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The AAPG/Datapages Combined Publications Database

AAPG Bulletin


Volume: 65 (1981)

Issue: 4. (April)

First Page: 759

Last Page: 759

Title: Tertiary Volcanic Centers as Constraints on Oil and Gas Potential of Basin and Range Province: New Mexico Segment of Pedregosa Basin: ABSTRACT

Author(s): Wolfgang E. Elston, Edward E. Erb

Article Type: Meeting abstract


Stratigraphic similarities with the Permian basin and structural similarities with the Overthrust belt make the New Mexico segment of the Pedregosa basin an attractive target for petroleum exploration. Middle Tertiary volcanic cover and postvolcanic faults introduce constraints, as elsewhere in the Basin and Range province.

Geologic mapping in southwesternmost New Mexico (Hidalgo County) has traced Oligocene ash-flow tuff sheets to at least nine major cauldrons, including Valles-type resurgent cauldrons 10 to 40 km wide (Apache Hills: Apache cauldron; southern Pyramid Mountains: Muir cauldron; southern Animas Mountains: Tullous, Juniper, Animas Peak, Cowboy Rim, San Luis cauldrons; southern Peloncillo Mountains: Rodeo and Geronimo Trail cauldrons). Faulted-off cauldron segments continue beneath the Playas, Animas-San Luis, and San Simon-San Bernadino Valleys.

Composite batholiths probably underlie cauldron clusters, as in the San Juan and Mogollon-Datil volcanic fields. Exposed monzonitic plutons (Apache Hills, Pyramid Mountains, Animas Mountains) are apophyses, emplaced during resurgence. Other plutons, apparently unrelated to cauldrons, are present in the northern Pyramid and Little Hatchet Mountains. Distribution of cauldrons and plutons suggests that much of the Pyramid, Peloncillo, Little Hatchet, and Animas Mountains, Apache Hills, and adjacent valleys are unfavorable for petroleum accumulations. However, destructive thermal effects may be confined to aureoles extending only about 1,000 m from intrusive contacts, as in the KCM 1 Forest Federal wildcat. Cauldrons and thermal effects deleterious to petroleum potential are unknown in so theastern Hidalgo County (Dog, Alamo Hueco, Big Hatchet Mountains, southern Sierra Rica).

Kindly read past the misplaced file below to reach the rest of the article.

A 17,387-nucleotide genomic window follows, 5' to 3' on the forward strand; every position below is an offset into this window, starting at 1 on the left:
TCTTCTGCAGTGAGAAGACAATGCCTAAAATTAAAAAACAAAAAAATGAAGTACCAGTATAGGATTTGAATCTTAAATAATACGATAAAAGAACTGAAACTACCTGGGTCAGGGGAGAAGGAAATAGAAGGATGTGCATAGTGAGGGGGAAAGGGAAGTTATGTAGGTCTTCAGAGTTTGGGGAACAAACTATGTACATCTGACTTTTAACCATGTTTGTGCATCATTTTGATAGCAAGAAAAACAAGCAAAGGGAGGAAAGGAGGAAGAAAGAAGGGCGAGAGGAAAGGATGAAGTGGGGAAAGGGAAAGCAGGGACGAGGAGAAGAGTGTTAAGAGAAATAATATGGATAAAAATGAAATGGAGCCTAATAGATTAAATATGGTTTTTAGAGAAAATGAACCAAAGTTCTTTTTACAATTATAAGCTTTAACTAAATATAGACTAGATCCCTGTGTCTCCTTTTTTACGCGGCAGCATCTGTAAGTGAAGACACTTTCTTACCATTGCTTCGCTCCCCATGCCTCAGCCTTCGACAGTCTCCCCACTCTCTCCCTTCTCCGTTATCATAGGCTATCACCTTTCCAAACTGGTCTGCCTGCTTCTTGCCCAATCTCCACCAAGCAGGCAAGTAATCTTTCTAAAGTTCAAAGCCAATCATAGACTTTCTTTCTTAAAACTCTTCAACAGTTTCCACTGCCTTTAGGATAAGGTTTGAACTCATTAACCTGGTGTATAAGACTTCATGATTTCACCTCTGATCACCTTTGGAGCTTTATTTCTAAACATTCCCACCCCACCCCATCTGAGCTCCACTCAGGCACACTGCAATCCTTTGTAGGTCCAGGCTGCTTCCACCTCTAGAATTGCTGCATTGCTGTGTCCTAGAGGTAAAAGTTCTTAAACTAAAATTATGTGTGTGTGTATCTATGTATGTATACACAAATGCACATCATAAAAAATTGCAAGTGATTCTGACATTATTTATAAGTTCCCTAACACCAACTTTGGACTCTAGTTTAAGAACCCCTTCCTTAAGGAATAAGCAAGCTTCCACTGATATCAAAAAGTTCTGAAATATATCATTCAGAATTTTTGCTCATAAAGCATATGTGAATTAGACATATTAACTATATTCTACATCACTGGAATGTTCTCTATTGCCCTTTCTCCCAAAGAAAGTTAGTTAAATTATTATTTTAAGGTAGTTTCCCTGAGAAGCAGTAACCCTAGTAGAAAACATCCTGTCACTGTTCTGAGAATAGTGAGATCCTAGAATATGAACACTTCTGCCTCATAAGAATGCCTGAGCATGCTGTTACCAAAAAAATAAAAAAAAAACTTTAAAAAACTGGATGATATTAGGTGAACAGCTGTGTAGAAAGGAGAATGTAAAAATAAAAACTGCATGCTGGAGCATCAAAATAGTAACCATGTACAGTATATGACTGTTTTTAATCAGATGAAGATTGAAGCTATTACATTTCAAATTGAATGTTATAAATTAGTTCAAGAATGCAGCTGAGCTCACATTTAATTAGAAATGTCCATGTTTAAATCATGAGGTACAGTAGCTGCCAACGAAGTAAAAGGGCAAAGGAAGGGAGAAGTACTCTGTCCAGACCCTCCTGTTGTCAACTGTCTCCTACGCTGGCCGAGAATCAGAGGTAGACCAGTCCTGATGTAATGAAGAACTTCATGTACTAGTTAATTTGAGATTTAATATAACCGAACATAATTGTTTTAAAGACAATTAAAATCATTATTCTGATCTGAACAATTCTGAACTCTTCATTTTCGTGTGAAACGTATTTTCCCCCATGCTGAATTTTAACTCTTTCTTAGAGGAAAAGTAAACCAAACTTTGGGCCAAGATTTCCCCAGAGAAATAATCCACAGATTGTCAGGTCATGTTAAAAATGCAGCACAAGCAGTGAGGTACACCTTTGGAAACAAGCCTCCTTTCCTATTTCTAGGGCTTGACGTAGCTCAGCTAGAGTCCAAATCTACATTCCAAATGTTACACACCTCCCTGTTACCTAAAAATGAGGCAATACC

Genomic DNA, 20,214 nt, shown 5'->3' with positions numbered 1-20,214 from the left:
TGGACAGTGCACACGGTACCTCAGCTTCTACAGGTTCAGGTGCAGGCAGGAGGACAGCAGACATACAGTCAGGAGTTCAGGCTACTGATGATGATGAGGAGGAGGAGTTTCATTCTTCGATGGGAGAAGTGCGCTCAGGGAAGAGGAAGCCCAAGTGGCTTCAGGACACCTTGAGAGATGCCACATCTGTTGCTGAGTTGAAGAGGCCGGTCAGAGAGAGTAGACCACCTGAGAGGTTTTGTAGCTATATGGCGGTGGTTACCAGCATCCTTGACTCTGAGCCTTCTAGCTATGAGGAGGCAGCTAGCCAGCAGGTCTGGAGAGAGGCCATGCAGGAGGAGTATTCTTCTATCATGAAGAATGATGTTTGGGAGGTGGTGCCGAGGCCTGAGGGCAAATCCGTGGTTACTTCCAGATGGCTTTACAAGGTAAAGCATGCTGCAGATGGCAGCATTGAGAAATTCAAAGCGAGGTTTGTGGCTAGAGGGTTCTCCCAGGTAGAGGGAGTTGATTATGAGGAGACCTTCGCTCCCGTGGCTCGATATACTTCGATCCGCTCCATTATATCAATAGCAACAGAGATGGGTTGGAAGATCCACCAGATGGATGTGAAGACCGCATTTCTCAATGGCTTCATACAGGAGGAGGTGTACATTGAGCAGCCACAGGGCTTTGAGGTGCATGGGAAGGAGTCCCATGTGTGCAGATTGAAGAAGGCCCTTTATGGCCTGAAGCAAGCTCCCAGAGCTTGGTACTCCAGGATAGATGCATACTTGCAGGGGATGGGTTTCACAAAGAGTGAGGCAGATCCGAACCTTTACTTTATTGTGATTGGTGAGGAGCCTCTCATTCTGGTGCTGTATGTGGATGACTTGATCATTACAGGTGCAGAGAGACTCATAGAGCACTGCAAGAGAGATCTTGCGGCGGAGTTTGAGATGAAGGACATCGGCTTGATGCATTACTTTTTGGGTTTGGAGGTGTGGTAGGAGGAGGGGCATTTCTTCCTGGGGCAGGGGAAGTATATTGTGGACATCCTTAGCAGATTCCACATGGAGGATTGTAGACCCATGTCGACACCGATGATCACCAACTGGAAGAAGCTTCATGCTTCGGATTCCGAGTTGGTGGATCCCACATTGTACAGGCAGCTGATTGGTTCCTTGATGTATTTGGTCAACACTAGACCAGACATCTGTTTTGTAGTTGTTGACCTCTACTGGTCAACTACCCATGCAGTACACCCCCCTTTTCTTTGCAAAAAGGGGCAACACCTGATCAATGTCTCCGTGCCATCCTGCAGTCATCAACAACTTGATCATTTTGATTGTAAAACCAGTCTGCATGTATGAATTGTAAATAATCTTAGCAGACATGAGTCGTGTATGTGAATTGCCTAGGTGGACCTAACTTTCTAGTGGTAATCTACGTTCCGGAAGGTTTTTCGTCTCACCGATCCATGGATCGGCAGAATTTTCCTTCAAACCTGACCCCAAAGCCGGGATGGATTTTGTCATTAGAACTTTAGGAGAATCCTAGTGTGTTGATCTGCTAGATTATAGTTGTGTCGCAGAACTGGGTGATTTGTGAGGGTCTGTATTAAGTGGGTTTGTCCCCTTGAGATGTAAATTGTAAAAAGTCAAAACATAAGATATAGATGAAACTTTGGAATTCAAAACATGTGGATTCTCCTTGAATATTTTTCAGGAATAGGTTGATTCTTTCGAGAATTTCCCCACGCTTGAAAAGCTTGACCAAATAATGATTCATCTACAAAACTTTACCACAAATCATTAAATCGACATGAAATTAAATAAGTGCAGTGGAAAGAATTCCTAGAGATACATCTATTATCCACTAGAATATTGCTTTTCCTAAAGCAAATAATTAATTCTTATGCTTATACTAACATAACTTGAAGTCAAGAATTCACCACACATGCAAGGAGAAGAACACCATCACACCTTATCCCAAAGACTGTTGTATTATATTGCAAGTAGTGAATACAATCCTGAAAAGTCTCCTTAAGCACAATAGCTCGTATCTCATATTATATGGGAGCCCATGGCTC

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Copyright 1997 American Association of Petroleum Geologists